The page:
As U.S. aviation safety-related regulatory evolutions go, 2013 will be remembered as a monumental year for pilots. Sweeping sets of new rules hit the books, revamping training standards and minimum qualifications for all U.S. airline pilots.
While 2014 isn't expected to bring comparable change on the maintenance side, a few rules are set to pop that could keep repair stations and technical operations divisions busy.
Leading the way is the long-awaited and now-infamous U.S.(TSA) repair station security rule. Despite a congressional mandate to have a rule out by 2004, a final version of the regulation still hadn't seen the light of day as 2013 wound down, though there were indications that its release was close.
Industry hopes so, but not because it wants the new regulations. In 2008, Congress—frustrated with TSA's foot-dragging—bannedfrom issuing new certificates to foreign repair stations until TSA issued its final rule. (The draft version hit the streets in 2009.) The ban created a queue of nearly 90 applications.
In March 2013, then-TSA Administrator John Pistole said the rule was in final review at the Office of Management and Budget (OMB). Such reviews—routine for all rules—usually take anywhere from 30 to 90 days. This one has dragged on for six months. As 2013 drew to a close, the Aeronautical Repair Station Association (ARSA) was lobbying Congress to lift the ban on new foreign certificates, new rule be damned.
Elsewhere, OMB in November 2013 got its hands on FAA's proposal to expand drug and alcohol testing for some foreign repair station workers. Mandated by Congress in the 2012 FAA reauthorization bill, the rule would close a perceived loophole in FAA procedures that limits testing to covered employees in U.S. locations. Barring an unusually long review or an issue that warrants sending the draft back to FAA for revisions, the draft of this rule should be released in 2014. The congressionally mandated deadline was February 2013.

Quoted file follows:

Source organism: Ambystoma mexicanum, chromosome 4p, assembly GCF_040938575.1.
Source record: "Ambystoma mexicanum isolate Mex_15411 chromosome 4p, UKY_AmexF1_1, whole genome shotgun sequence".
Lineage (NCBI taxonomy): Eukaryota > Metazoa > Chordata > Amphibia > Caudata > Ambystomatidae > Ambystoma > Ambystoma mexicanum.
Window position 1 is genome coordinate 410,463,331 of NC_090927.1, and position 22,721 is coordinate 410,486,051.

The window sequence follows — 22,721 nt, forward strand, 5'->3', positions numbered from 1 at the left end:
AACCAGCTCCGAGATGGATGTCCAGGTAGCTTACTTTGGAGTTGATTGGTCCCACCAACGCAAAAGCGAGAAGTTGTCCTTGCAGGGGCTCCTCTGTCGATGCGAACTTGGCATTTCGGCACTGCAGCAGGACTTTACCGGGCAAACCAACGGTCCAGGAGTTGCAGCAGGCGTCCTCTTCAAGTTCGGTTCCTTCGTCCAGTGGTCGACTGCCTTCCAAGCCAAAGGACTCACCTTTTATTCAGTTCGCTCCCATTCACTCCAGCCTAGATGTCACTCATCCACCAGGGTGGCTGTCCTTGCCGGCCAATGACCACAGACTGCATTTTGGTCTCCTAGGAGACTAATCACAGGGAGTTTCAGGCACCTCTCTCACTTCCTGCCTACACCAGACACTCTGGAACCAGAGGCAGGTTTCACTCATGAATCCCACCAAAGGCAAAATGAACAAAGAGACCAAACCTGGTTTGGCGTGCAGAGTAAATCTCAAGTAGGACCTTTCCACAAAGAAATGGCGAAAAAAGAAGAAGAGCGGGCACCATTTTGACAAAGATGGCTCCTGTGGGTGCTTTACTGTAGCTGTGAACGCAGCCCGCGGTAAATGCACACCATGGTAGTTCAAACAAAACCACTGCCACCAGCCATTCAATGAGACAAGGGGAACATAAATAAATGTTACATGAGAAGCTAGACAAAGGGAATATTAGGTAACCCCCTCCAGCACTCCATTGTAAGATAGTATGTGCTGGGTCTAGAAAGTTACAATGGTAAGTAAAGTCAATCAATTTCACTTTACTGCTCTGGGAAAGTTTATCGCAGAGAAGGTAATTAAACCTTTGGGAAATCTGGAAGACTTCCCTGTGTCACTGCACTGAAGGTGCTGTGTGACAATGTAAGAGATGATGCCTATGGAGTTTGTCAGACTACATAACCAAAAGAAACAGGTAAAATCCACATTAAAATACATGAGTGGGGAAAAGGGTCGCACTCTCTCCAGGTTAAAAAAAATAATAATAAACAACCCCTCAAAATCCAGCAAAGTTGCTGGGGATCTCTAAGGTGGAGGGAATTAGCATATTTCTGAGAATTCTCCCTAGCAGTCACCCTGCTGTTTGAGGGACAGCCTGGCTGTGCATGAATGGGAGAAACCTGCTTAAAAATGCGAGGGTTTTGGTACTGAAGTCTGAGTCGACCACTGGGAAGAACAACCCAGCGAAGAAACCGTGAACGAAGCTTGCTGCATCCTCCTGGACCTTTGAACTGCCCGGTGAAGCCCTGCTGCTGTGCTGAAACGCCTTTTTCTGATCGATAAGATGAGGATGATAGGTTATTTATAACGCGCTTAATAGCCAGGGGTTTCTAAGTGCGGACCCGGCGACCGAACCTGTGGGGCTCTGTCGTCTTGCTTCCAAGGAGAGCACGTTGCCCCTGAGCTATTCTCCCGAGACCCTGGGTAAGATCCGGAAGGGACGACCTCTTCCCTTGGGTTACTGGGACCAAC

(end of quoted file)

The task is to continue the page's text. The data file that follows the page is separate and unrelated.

FAA's mandate for Part 121 airlines to implement safety management systems (SMS) is working its way through the sometimes-byzantine rulemaking process. Released in draft form in November 2010, a final version of the rule didn't make it out of the Transportation Department—its first stop on the way to OMB—before being routed back to FAA for fine-tuning. FAA re-submitted it toin June, which—barring further complications—gives the rule a solid chance for publication by 2015.
Lurking in the shadows is what would be the most significant MRO-related final rule in years, FAA's proposal to modify Part 145, the main set of U.S. regulations for some 4,800 repair stations—including some 700 located outside the U.S.—that hold FAA certificates. The rule's major changes, a continuation of a partial Part 145 revamp finalized in 2001, would revise the repair station ratings system that has been around for decades.
The draft of the newest Part 145 came out in May 2012; the comment period closed in November 2012. Several groups, including the Aircraft Electronics Association and ARSA, opposed the proposal outright, and have been lobbying FAA to factor the nearly 250 public comments into a revamped draft. Word is that the alternative—release of a modified final rule based partly on industry input—is in store for 2014.
Add it all up—or even parts of it—and some in the industry are bracing for a costly year.
“The regulatory agencies, not just the FAA, will cost U.S. civil aviation maintenance more and more productivity and profitability,” says ARSA Executive Director Sarah MacLeod, who argues that the agency's priorities are misplaced.
“The lack of reciprocal agreements, like the one between the U.S. and Canada that allows work on each country's aircraft by the other without issuance of a certificate, impacts maintenance organizations disproportionately,” she says. “It is ironic that a production certificate need not be issued by every nation for parts and products to be acceptable, while the same is definitely not true for approved maintenance organizations' [repair station] certificates.”
MacLeod urged industry to get involved in rulemaking efforts.
“The trend should be for industry to work more closely on the legal underpinnings of the aviation regulations,” she says. “That means participation in International Civil Aviation Organization (ICAO) as well as being more proactive in rulemaking at home.”